In all, 45 states, the District of Columbia, Virgin Islands, and Puerto Rico passed 31,005 new laws in 2010. Some of them will come into effect with the new year. Here is a sampling of some of the trends in lawmaking in 2010.
Starting Saturday, people caught in California with as much as an ounce of marijuana will be charged with an “infraction” – a penalty that is equivalent to a parking ticket. Previously, possession of an ounce of marijuana had been a misdemeanor, which unlike an infraction, can include jail time.
Meanwhile, in Illinois, synthetic marijuana, also known as K2, will be illegal.
Crime is always a focus of state lawmakers, but this year saw an emphasis on reining in the potentially harmful uses of new technologies and social media.
“The rise in social media-related regulations shows that private sector innovations are often followed by laws intended to limit the harmful effects of those innovations,” says Jessica Levinson, an analyst at the Center for Governmental Studies in Los Angeles.
- California’s SB 1411 will make online impersonation a standard misdemeanor punishable by a $1,000 fine and up to a year in jail. Victims will be allowed to sue the imitator for damages and losses. Hawaii, New York, Massachusetts and Texas also have laws targeting electronic impersonation.
- In Illinois, minors who distribute indecent photos of other minors electronically – known as “sexting” — may be taken into custody by law enforcement officers and are subject to adjudication or supervision, instead of being charged with child pornography, which is a harsher offense.
- Also in Illinois, it’s now a crime to sexually exploit a child using a computer or Internet-based software. “The new law is aimed at catching sex offenders who use Internet chat rooms or online video cameras to engage in sex acts with a child,” says the NCSL’s website analysis.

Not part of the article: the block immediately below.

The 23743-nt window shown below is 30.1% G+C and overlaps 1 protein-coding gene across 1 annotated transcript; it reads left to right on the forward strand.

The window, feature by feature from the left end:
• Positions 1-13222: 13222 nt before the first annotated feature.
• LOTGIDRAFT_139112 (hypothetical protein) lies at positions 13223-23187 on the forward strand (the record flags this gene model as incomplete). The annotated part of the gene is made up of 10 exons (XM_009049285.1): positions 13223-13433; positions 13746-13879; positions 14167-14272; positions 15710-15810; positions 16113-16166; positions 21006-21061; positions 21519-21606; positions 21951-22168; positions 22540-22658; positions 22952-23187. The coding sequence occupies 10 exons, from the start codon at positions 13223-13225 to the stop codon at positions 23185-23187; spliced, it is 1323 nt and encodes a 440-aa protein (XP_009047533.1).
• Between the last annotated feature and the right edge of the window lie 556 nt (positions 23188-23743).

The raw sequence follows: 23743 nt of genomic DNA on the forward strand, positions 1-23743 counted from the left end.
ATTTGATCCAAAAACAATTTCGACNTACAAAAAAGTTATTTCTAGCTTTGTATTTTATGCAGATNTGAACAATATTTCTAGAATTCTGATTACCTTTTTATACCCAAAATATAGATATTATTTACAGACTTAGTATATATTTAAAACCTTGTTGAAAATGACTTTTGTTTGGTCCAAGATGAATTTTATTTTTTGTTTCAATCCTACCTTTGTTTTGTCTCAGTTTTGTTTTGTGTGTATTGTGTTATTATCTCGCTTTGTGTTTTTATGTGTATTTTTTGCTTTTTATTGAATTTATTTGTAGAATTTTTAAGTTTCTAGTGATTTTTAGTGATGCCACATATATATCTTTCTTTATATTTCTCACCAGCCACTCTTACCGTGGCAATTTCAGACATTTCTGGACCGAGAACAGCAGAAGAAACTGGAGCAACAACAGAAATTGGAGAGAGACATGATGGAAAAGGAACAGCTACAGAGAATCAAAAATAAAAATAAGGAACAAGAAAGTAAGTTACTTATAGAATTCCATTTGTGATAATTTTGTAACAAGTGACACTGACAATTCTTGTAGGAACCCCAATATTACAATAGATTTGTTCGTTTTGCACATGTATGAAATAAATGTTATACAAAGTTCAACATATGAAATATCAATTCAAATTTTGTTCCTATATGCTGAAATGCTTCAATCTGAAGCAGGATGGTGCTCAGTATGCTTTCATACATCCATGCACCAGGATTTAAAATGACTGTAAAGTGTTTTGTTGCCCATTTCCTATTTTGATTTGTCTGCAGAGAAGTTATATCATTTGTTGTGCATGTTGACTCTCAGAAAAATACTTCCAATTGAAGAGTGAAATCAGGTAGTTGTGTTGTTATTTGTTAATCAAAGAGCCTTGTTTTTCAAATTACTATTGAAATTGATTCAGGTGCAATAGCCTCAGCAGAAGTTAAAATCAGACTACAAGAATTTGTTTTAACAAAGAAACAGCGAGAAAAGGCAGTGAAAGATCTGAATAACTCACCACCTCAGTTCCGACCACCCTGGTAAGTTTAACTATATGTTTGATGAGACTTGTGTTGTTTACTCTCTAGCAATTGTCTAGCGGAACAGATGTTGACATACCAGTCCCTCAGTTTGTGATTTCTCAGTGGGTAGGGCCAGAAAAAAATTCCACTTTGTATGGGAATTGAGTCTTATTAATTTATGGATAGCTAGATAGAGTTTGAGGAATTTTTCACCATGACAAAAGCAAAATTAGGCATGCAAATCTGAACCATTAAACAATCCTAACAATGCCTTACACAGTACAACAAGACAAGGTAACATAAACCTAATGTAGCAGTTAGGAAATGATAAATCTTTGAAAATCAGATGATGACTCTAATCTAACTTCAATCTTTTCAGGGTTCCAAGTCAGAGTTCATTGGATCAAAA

“The environment is another big area of regulation, as our elected officials attempt to create laws that incentivize green behavior,” says Ms. Levinson.
- In Arizona, individuals and corporations can get income tax credits for using wind, biomass, and solar electricity. The size of the credit will depend on the amount of electricity produced.
- California homebuyers doing a home inspection can now request that an audit of the energy efficiency of the home be included. The goal is help educate homeowners about which energy-efficiency home investments would be cost-effective.
- New York will require companies that make or sell electronic waste equipment to begin free recycling programs for consumers.
A top focus for state legislatures in 2010 was pension laws. “The states are just beginning to come to terms with the fiscal burdens presented by decades of over-promising on employee pensions,” says Larry Sabato, a political scientist at the University of Virginia.
- A new Missouri law creates an employee contribution of 4 percent of salary – before taxes – for members of the Department of Transportation and Highway Patrol Employees’ Retirement System, the State Employees’ Retirement System and the retirement plan for judges. Before this new law, members made no contributions.
- New members of Pennsylvania’s Public School Employees’ Retirement System and the State Employees’ Retirement System will be required to belong to a “Shared Risk Defined Benefit Plan.” Employee contributions will go up and down depending on available funding.
- Most public employees in Illinois will have their retirement age increased to 67. Cost of living adjustments will be reduced after retirement, and longer periods of service will be required.
Source: The Christian Science Monitor